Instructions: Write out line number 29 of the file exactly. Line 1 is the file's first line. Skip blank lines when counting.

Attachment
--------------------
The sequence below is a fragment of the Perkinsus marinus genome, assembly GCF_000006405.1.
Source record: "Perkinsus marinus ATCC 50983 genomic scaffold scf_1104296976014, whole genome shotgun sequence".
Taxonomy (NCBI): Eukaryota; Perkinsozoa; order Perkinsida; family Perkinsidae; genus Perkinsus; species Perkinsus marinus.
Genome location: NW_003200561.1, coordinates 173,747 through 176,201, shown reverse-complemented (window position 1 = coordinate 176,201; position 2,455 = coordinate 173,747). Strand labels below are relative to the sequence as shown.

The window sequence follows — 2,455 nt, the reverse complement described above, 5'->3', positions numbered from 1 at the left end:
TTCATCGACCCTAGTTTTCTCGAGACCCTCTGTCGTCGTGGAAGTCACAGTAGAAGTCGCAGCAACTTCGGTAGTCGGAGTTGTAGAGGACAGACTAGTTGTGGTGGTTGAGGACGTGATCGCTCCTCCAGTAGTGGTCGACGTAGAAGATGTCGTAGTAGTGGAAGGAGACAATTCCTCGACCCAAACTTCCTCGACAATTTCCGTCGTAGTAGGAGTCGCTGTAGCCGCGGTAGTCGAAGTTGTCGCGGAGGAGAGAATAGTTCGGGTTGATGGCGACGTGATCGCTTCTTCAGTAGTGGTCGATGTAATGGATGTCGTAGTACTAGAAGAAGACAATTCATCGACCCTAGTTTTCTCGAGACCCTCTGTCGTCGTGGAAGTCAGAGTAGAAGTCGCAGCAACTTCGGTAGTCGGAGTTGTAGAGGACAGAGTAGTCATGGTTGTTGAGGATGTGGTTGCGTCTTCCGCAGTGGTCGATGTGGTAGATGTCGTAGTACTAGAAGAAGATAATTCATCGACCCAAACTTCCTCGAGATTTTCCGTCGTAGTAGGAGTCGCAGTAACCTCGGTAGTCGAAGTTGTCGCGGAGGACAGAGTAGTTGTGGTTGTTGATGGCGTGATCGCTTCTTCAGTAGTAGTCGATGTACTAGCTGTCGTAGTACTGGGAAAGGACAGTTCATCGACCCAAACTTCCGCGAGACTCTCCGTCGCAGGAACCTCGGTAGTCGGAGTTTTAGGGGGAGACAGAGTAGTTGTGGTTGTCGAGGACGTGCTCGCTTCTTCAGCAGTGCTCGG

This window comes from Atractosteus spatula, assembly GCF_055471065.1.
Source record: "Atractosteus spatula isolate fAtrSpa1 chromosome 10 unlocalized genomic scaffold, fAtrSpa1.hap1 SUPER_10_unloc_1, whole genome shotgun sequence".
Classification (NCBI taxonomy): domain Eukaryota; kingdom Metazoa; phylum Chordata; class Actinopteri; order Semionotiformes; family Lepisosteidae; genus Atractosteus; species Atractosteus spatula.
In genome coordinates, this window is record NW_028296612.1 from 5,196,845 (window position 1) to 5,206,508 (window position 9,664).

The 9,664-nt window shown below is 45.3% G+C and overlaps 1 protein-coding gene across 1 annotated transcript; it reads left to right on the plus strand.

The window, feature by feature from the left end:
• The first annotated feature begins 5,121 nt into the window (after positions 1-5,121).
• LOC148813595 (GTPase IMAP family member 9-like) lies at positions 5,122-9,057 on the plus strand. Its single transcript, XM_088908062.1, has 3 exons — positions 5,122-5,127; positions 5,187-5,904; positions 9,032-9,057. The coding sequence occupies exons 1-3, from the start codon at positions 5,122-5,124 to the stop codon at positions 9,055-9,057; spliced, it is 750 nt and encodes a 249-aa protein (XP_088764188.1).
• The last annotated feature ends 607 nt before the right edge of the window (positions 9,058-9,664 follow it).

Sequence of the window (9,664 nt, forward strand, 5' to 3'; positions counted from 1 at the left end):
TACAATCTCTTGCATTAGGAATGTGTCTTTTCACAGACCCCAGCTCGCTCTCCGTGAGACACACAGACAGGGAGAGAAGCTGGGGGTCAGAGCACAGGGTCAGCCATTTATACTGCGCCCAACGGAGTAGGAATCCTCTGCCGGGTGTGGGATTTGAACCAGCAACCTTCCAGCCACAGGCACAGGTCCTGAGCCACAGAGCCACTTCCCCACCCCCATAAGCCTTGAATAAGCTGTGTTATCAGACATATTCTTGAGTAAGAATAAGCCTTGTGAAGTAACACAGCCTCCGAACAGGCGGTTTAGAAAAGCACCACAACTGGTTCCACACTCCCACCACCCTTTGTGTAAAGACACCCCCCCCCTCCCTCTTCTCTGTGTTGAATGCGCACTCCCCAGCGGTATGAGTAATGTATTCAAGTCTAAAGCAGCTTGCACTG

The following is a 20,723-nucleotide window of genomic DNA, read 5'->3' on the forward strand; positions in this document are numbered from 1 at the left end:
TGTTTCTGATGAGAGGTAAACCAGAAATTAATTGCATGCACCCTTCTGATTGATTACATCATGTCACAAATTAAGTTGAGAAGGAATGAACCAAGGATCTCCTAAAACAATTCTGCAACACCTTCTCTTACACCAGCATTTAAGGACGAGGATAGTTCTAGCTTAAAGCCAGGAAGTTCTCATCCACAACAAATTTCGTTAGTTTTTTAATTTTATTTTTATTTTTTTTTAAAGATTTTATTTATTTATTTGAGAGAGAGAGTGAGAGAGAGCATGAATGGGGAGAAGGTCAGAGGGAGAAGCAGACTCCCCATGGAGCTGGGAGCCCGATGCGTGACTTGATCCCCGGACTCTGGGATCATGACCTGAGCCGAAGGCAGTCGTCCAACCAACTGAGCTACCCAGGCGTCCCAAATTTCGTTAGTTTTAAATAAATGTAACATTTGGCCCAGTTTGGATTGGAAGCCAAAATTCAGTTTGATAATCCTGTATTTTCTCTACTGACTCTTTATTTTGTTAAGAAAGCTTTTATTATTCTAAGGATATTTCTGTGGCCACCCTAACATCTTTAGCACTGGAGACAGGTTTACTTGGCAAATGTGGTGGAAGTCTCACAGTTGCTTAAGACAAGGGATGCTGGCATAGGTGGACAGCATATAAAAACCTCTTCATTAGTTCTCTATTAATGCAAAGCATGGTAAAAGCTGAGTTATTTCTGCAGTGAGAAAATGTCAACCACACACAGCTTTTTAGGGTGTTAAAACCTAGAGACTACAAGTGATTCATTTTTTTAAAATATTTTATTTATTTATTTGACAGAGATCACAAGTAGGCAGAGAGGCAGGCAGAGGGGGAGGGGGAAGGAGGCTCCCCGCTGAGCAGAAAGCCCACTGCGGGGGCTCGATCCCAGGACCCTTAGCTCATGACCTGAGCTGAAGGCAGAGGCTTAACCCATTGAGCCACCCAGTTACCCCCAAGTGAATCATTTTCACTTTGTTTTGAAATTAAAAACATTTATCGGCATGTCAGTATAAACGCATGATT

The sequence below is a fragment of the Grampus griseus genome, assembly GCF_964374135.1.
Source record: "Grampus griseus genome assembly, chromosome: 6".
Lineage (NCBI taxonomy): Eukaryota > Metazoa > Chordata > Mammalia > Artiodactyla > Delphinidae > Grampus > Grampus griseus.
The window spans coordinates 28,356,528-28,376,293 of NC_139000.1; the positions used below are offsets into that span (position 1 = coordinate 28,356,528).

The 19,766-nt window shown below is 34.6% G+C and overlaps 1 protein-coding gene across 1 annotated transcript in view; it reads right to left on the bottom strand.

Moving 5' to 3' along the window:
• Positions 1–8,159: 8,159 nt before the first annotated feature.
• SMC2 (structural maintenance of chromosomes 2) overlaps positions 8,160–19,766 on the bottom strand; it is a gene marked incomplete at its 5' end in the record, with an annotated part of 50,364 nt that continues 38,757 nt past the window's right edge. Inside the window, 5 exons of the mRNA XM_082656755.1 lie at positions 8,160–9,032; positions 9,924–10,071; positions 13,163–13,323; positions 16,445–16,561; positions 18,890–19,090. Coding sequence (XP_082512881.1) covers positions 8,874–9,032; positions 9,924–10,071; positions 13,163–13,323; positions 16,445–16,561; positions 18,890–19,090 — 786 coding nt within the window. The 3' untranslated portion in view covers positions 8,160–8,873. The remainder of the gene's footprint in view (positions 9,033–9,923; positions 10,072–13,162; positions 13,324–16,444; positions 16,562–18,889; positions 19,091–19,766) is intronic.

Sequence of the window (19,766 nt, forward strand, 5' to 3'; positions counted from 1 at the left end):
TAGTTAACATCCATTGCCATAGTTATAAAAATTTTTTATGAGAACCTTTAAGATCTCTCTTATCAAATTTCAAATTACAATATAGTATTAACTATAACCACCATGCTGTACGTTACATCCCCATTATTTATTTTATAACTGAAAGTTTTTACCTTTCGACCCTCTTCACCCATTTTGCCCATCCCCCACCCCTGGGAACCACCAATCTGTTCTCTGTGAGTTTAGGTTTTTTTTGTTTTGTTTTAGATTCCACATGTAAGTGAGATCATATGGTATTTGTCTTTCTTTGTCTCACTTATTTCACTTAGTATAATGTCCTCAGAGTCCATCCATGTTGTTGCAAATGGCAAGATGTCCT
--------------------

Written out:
TAGTTAACATCCATTGCCATAGTTATAAAAATTTTTTATGAGAACCTTTAAGATCTCTCTTATCAAATTTCAAATTACAATATAGTATTAACTATAACCACCATGCTGTACGTTACATCCCCATTATTTATTTTATAACTGAAAGTTTTTACCTTTCGACCCTCTTCACCCATTTTGCCCATCCCCCACCCCTGGGAACCACCAATCTGTTCTCTGTGAGTTTAGGTTTTTTTTGTTTTGTTTTAGATTCCACATGTAAGTGAGATCATATGGTATTTGTCTTTCTTTGTCTCACTTATTTCACTTAGTATAATGTCCTCAGAGTCCATCCATGTTGTTGCAAATGGCAAGATGTCCT